Psychometric Challenges in Assessing English Language Learners and Students With Disabilities

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Lane, Suzanne; Leventhal, Brian
Review of Research in Education
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07-27-2015 3:55 PM
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This chapter addresses the psychometric challenges in assessing English language learners (ELLs) and students with disabilities (SWDs). The first section addresses some general considerations in the assessment of ELLs and SWDs, including the prevalence of ELLs and SWDs in the student population, federal and state legislation that requires the inclusion of all students in large-scale assessments, validity considerations in the assessment of ELLs and SWDs, importance of test accommodations in their assessment, and an introduction to the psychometric challenges, which are intricately interwoven with validity and fairness considerations, in assessing ELLs and SWDs. The second section discusses the efficacy of test accommodations and modifications for SWDs and ELLs. The third section addresses the need for invariant measurement for ELLs and SWDs. In the assessment of a diverse student population it is important to examine the extent to which the psychometric properties of a test are invariant across groups of students. This necessitates obtaining evidence of reliability and score precision, internal structure evidence, external structure evidence, and evidence of equating invariance for ELLs and SWDs. The establishment of measurement invariance for ELLs and SWDs is required to make valid and fair score interpretations for these students and for group comparisons. Under the No Child Left Behind Act (NCLB) of 2002, growth measures have been implemented to help determine Annual Yearly Progress (U.S. Department of Education, 2005); however, the research on the efficacy of models for monitoring change for ELLs and SWDs has been scarce. Such research is crucial given that the federal Race to the Top initiative calls for multiple measures in educator evaluation systems, including measures that assess student progress (U.S. Department of Education, 2010). The last section addresses issues related to including SWDs and ELLs in measures of "growth" and of educator effectiveness.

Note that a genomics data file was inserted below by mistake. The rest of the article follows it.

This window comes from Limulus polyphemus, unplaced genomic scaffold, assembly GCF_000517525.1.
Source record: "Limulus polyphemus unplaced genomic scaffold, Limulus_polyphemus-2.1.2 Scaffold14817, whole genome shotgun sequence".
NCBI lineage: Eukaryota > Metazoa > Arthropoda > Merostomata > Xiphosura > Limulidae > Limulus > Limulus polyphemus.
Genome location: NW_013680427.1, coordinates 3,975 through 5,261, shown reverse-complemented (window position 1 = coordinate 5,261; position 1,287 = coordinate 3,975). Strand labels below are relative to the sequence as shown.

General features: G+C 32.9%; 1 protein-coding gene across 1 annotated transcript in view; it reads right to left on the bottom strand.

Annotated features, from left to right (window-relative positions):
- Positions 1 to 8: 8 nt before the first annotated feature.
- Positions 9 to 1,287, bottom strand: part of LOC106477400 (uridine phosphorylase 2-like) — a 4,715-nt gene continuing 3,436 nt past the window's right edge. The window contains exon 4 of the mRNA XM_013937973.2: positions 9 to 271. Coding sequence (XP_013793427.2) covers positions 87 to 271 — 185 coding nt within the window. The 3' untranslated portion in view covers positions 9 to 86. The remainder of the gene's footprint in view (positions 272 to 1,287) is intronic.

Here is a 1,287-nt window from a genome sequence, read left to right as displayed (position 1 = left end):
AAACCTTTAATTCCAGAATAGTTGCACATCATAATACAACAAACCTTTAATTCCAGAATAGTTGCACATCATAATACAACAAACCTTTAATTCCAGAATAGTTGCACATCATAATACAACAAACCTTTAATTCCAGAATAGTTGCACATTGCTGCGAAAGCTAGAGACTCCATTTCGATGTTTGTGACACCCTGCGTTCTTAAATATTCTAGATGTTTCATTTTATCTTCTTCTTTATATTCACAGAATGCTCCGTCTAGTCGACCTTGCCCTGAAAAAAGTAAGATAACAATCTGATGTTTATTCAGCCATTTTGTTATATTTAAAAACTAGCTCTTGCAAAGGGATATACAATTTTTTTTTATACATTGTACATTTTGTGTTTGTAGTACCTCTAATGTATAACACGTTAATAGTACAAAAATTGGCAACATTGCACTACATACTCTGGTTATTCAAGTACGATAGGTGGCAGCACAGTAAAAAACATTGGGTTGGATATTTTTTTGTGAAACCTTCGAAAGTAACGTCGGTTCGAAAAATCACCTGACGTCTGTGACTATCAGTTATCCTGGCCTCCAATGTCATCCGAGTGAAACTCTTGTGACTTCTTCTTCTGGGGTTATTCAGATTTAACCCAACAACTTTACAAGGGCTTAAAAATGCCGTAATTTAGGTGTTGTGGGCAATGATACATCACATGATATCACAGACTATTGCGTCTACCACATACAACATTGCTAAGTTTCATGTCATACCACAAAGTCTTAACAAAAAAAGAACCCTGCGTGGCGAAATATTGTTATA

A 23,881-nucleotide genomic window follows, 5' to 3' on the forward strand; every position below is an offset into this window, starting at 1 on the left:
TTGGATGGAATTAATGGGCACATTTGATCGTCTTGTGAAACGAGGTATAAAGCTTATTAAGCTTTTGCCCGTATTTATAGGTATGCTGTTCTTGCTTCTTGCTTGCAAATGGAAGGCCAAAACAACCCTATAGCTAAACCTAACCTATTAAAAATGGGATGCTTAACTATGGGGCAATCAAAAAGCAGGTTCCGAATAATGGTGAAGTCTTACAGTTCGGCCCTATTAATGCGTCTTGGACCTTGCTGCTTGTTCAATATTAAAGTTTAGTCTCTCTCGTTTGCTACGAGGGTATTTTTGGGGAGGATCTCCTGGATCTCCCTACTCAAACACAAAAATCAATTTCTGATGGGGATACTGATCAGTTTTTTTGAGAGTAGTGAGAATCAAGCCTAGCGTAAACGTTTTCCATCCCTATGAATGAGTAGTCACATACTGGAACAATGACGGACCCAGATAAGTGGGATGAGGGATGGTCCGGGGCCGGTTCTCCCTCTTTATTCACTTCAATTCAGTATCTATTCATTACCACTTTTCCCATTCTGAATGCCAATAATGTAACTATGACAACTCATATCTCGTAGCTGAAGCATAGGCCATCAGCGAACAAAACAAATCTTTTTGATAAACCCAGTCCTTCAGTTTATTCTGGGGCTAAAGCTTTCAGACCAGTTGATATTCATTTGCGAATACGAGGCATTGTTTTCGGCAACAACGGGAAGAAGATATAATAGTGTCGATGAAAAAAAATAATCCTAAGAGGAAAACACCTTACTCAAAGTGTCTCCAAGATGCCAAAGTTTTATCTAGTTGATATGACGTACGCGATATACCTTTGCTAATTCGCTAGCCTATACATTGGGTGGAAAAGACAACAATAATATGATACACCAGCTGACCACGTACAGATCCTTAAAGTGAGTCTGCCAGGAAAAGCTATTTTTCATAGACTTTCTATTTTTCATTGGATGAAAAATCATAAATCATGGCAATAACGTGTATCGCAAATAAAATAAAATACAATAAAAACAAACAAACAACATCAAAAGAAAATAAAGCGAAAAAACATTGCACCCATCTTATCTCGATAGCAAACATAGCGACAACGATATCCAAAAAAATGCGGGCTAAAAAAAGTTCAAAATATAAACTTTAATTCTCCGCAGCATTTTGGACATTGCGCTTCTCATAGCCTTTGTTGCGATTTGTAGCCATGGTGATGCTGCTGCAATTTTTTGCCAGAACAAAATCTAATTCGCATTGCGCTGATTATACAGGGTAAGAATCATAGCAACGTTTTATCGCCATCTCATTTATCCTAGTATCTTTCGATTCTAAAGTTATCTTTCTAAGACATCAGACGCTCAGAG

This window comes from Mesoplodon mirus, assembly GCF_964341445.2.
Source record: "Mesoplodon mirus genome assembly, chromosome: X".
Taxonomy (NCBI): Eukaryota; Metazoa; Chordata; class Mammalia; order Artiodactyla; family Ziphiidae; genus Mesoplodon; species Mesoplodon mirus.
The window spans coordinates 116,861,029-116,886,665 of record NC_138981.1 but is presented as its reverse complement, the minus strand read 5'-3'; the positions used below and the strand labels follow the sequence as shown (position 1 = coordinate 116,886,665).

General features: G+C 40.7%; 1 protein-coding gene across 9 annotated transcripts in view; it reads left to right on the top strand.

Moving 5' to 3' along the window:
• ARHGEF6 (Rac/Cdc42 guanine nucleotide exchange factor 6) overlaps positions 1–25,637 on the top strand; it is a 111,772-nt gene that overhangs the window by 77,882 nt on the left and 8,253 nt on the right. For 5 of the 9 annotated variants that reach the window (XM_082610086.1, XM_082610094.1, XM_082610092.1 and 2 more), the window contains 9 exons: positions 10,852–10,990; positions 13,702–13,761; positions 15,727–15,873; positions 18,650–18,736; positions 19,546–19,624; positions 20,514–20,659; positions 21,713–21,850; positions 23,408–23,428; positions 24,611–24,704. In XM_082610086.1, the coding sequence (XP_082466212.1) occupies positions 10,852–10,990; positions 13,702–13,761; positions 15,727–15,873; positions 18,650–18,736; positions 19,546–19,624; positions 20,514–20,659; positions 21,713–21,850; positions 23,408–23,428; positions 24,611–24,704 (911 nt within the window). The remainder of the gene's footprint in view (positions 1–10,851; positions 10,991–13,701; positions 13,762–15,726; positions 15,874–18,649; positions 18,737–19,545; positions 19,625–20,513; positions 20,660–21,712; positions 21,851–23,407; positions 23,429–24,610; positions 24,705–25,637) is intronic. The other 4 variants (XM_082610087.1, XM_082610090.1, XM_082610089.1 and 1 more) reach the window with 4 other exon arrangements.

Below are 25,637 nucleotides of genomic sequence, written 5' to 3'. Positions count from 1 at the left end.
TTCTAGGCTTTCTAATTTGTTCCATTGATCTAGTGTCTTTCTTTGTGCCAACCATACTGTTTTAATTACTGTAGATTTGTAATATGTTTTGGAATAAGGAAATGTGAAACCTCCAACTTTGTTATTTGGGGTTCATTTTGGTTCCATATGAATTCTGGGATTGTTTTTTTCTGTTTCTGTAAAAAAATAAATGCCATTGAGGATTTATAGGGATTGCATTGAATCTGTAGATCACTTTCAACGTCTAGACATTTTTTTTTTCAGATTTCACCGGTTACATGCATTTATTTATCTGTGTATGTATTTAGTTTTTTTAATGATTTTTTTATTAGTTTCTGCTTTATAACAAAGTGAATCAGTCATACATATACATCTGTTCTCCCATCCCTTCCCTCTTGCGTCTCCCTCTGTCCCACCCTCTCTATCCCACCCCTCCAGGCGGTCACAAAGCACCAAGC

Program Evaluation and Effectiveness
English Learners with Special Needs
Administration and Leadership